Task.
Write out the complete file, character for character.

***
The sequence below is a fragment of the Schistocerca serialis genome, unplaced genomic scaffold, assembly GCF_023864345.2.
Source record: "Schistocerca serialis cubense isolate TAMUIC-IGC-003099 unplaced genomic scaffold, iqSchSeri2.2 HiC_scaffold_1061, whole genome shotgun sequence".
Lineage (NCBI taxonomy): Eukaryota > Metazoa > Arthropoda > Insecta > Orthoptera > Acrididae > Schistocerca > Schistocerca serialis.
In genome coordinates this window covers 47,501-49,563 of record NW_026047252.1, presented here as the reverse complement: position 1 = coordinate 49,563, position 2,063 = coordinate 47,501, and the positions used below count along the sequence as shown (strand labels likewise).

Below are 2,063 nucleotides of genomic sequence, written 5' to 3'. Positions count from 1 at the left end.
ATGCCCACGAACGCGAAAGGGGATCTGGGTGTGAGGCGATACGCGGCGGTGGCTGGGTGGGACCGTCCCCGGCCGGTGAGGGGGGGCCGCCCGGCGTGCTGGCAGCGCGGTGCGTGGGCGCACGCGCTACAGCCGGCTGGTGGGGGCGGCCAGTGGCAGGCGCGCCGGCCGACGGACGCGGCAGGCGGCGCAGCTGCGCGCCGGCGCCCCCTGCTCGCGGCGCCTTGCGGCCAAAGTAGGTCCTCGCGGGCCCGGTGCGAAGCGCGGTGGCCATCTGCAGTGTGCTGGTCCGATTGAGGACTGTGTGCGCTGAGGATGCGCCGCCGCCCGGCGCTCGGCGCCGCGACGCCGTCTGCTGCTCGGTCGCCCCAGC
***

The sequence below is a fragment of the Schistocerca serialis genome, unplaced genomic scaffold, assembly GCF_023864345.2.
Source record: "Schistocerca serialis cubense isolate TAMUIC-IGC-003099 unplaced genomic scaffold, iqSchSeri2.2 HiC_scaffold_1061, whole genome shotgun sequence".
Lineage (NCBI taxonomy): Eukaryota > Metazoa > Arthropoda > Insecta > Orthoptera > Acrididae > Schistocerca > Schistocerca serialis.
In genome coordinates this window covers 47,501-49,563 of record NW_026047252.1, presented here as the reverse complement: position 1 = coordinate 49,563, position 2,063 = coordinate 47,501, and the positions used below count along the sequence as shown (strand labels likewise).

Below are 2,063 nucleotides of genomic sequence, written 5' to 3'. Positions count from 1 at the left end.
ATGCCCACGAACGCGAAAGGGGATCTGGGTGTGAGGCGATACGCGGCGGTGGCTGGGTGGGACCGTCCCCGGCCGGTGAGGGGGGGCCGCCCGGCGTGCTGGCAGCGCGGTGCGTGGGCGCACGCGCTACAGCCGGCTGGTGGGGGCGGCCAGTGGCAGGCGCGCCGGCCGACGGACGCGGCAGGCGGCGCAGCTGCGCGCCGGCGCCCCCTGCTCGCGGCGCCTTGCGGCCAAAGTAGGTCCTCGCGGGCCCGGTGCGAAGCGCGGTGGCCATCTGCAGTGTGCTGGTCCGATTGAGGACTGTGTGCGCTGAGGATGCGCCGCCGCCCGGCGCTCGGCGCCGCGACGCCGTCTGCTGCTCGGTCGCCCCAGC